Viewing cable 08SHENYANG138, SUBJECT: CHINA,S SUCCOTASH SECURITY-PLENTY OF CORN
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|08SHENYANG138||2008-09-29 06:44||2011-08-30 01:44||CONFIDENTIAL||Consulate Shenyang|
VZCZCXRO3714 PP RUEHCN RUEHGH RUEHVC DE RUEHSH #0138/01 2730644 ZNY CCCCC ZZH P 290644Z SEP 08 FM AMCONSUL SHENYANG TO RUEHC/SECSTATE WASHDC PRIORITY 8510 INFO RUEHOO/CHINA POSTS COLLECTIVE PRIORITY RUEAIIA/CIA WASHDC PRIORITY 0147 RUEATRS/DEPT OF TREASURY WASH DC PRIORITY 0227 RHEHAAA/NSC WASHDC PRIORITY RUCPDOC/DEPT OF COMMERCE WASHINGTON DC PRIORITY 0817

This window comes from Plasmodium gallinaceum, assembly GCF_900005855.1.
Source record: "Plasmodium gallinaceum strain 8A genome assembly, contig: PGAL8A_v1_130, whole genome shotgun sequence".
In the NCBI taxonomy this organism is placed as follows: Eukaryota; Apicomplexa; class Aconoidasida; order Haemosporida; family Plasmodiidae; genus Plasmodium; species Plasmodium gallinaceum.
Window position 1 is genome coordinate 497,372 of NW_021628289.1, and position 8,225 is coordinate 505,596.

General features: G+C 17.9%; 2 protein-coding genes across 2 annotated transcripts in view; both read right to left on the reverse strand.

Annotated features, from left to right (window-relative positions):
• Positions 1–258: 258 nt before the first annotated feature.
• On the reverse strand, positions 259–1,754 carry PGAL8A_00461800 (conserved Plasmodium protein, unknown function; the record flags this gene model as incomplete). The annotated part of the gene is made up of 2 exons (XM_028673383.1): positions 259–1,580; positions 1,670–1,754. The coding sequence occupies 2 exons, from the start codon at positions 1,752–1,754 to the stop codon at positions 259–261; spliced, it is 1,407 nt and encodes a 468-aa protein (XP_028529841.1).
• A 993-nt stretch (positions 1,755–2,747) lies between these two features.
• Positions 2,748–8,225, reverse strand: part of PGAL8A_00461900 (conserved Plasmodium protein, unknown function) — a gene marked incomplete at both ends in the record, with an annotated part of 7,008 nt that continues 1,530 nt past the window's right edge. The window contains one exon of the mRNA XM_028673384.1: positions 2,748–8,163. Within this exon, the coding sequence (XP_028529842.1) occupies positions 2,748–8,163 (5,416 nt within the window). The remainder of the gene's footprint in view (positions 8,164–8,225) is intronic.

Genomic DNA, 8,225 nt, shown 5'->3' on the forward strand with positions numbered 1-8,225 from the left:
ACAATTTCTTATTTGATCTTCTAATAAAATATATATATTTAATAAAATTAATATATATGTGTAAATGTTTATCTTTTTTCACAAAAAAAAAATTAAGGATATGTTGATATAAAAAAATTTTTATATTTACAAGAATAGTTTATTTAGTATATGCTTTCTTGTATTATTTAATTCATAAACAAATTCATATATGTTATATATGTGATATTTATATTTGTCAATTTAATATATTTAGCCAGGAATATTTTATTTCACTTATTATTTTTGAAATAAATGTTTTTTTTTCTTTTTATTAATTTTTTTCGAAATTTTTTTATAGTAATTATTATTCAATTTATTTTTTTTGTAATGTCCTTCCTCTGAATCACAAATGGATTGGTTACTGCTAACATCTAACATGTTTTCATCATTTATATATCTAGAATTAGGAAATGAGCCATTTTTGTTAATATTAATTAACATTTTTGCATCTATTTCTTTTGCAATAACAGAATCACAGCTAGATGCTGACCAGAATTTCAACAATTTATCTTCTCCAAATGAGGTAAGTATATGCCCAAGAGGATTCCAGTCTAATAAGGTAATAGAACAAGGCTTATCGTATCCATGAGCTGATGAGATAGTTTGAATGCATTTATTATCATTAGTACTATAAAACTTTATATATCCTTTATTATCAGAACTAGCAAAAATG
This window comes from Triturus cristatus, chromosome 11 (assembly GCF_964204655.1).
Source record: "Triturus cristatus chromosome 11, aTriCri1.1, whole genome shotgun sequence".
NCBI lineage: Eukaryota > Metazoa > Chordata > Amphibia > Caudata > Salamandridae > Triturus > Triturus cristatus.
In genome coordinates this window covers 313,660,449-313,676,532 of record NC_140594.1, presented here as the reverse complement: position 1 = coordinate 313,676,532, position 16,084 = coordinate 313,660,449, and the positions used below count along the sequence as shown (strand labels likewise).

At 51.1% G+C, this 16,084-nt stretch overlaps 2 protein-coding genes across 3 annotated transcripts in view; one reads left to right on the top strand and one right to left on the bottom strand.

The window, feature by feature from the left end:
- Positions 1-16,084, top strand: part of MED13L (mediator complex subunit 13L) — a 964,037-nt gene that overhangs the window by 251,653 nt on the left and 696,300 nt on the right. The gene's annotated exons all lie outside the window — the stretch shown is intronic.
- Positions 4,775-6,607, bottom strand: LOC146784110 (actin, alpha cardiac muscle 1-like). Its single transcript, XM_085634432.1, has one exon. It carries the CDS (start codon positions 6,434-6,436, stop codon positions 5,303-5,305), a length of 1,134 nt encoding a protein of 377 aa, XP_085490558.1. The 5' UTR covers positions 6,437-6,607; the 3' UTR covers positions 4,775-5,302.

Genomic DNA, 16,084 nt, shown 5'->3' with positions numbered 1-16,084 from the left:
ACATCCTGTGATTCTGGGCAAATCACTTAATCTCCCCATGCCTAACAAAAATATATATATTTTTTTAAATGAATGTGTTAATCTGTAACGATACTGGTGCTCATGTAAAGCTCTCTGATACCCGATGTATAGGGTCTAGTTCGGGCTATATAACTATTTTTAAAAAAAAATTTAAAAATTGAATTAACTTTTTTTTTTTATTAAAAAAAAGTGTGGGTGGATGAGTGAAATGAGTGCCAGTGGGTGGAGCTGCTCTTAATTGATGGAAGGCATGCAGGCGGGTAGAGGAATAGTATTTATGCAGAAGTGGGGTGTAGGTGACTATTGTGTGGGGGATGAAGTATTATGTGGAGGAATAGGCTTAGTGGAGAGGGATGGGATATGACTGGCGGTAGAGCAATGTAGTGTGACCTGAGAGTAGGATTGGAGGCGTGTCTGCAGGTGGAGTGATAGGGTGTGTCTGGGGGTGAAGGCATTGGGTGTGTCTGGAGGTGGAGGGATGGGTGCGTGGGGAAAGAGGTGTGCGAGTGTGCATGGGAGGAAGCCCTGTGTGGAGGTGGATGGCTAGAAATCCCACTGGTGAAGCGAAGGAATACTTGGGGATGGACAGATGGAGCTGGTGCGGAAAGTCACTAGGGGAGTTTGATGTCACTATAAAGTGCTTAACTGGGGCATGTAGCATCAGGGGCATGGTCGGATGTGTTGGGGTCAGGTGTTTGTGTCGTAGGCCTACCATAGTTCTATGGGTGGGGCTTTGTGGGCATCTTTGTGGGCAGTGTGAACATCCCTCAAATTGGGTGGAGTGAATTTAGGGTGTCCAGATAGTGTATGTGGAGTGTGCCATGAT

C O N F I D E N T I A L SECTION 01 OF 02 SHENYANG 000138 SIPDIS DEPT PLEASE PASS TO DEPARTMENT OF AGRICULTURE E.O. 12958: DECL: 09/29/2018 TAGS: CH EAGR ECON PREL EIND EINT ELAB ENRG ETRD PGOV SUBJECT: SUBJECT: CHINA,S SUCCOTASH SECURITY-PLENTY OF CORN (INCLUDING FOR EXPORTS TO NORTH KOREA) BUT NOT ENOUGH BEANS REF: A. SHENYANG 000014 ¶B. SHENYANG 000251 ¶C. BEIJING 009696 ¶D. STATE 99968 Classified By: CONSUL GENERAL STEPHEN B. WICKMAN, Reasons 1.4 B and D ¶1. (C) Summary. Jilin Grain, a key enterprise in China,s drive for grain security, sees continued price pressure in soy beans and oil. Jilin and other corporate entities in China are taking major steps to increase the amount of China-controlled soy plantation both in China and around the world. The corn picture for China is much brighter according to Jilin Grain, as improved technology and good weather more than compensate for a decrease in corn plantation. China will loosen export controls on corn to service demand in Taiwan and North Korea, but otherwise will remain a non-exporter of grain. End Summary. ¶2. (C) Vice-General Manager Feng Jilong of Jilin Grain Group, China,s largest grain company, told Econoff Septermber 17 that while China faced some pricing pressure in its domestic grain market -- largely due to increased costs for seed and fertilizer and also becauseof rising demand -- China is self-sufficient in grains and will not be overly influenced by the recent high global commodity prices. Feng pointed out that international spot market prices for rice are three times China's domestic price, while corn and wheat are nearly twice as high in the ternational market. Only in soy beans and soy oil do global commodity prices impact China's domestic market, Fend stressed. Unlike Western definitions, which class soy as an oil seed, China,s concept of grain includes soy beans and soy oil as an integral component. According to Feng, soy is a key element in China,s grain security strategy. ¶3. (C) Jilin Grain was the major purchaser for this summer,s widely reported USD 450 million purchase of soy beans in the U.S. market and, according to Feng, is likely to be the lead agency for China,s participation in international grain markets. In June, Jilin Grain also dispatched personnel to Zambia to lease major amounts of arable land for soybean production. However, Feng said plans to set up a crushing facility in Johannesburg were scrapped due to political instability in South Africa. (Jilin staff had the misfortune to visit South Africa during this summer,s outbreak of violence toward foreigners.) The African crop will be traded in the regional market with the end goal of freeing up supply elsewhere for China,s consumption. ¶4. (C) Additionally, private soy farmers in Heilongjiang Province have negotiated leases for large tracts of land in Russia,s Amur Province, according to Feng. These areas will be farmed by Chinese workers and the harvest will be shipped to China. Feng added that although current measures have been adequate to ensure the supply of soy beans, major problems remain in getting the beans crushed and the oil to market. With most of the crushing in China controlled by western firms, it is impossible to get them to deliver oil to China,s market at prices below the world market. Feng explained that major state-owned producers, including Jilin Grain,s processing arm, would be forced to absorb losses in the cooking oil market in order to maintain price stability. He said that China would make a major push to increase the crushing capacity of state-owned firms. According to Feng, central government officials are anxious to avoid shortages of cooking oil similar to the shortages of diesel fuel earlier this year without raising prices. The only way to do this is to have state-owned firms absorb the losses, he made clear. (Feng noted that unlike the petroleum producers, which had resisted operating at a loss because they had listed on the Hong Kong and Shanghai markets, Jilin Grain was still unlisted and had to absorb the loss.) ¶5. (C) With regard to corn and rice, Feng told Econoff that the dilemma for China is to balance the need to control prices in the face of rising domestic demand with the need to provide farmers sufficient return on their investment. The spring 2008 central government increase in the rice price was not enough to ensure adequate rice production according to Feng. Thus, the government this year provided free equipment such as tillers and small tractors to marginal rice farming operations throughout China. ¶6. (C) Feng said corn was in an interesting position this SHENYANG 00000138 002 OF 002 year. Overall corn acreage decreased by a full percentage point from last year's levels, due to a government pricing policy that encouraged planting of soy at the expense of corn. However, better planting techniques coupled with exceptionally good weather led to a bumper corn crop. Jilin Grain estimates that production in Jilin Province will be up more than ten percent, while Heilongjiang will slightly exceed last year,s levels with substantially less acreage planted. Northeastern China is expecting a total yield of 160 million metric tons of corn this year. ¶7. (C) The government will take a very active approach to managing the corn market as a key to its grain security strategy, Feng continued. First the government will buy and store as much corn as is necessary to maintain domestic price floors and ensure that farmers have an incentive to plant. Secondly, China will strictly limit the amount of corn devoted to industrial use, storing part of the saved grain and directing the rest for use in animal feed. China plans to price feed corn at levels necessary to keep pig farmers active. Feng said the government wants to prevent last years radical drop in pork production, which eventually led to shortages and major price increases in the retail pork market. As long as wheat prices stay relatively low, Feng explained, wheat would be the preferred feed for the poultry industry. However, if wheat prices jump, central authorities would release corn for the poultry market as well. ¶8. (C) China maintained a stock of about 6.7 million tons of corn during the previous year, according to Feng, an amount that will increase to at least 10 million tons. This would make government stores the third largest demand input, after livestock feed and industrial use, but surpass corn for human consumption. China will use rampant industrial demand as another market control mechanism by permitting more industrial use if an abundant harvest puts too much downward pressure on prices. ¶9. (C) Feng also noted that China plans to maintain most of its corn stock in Northern China, with twenty to thirty percent in Beijing, and roughly fifteen percent in Dalian, Jinzhou, and Bayuquan respectively. Shekou and Zhangzhou in the South will store the remainder. ¶10. (C) While China has generally stuck to its self-imposed elimination of exports (ref B), the bumper corn crop will allow substantial modification to that policy. According to Feng, large quantities of corn will be exported over the next year, but only to Taiwan and North Korea. Shipments to Taiwan are not really exports, Feng explained. He went on to say the shipments to North Korea will likely be in the form of humanitarian assistance, although the press will report these as sales. When pressed as to how large the shipments to North Korea might be, Feng said it was &unlikely that North Korean requests would be denied or reduced.8 Feng suggested that if supplies are as large as hoped, China might actually ship extra corn to North Korea in late 2008 or early ¶2009. ¶11. (C) Econoff,s visits to farms throughout Northeast China indicate that this will indeed be a bumper year for all crops grown in the region. The sunflower crop will also be quite robust this year, and soybeans and corn both appear to be on track for substantial gains over last year,s harvest. China still has plenty of room for increasing yields, however. The most striking visual difference between U.S. farms and those in China is plant density. The Chinese plant row crops much farther apart than their American counterparts. Improved planting equipment and planting methods could substantially increase plant population and thus increase yield. SWICKMAN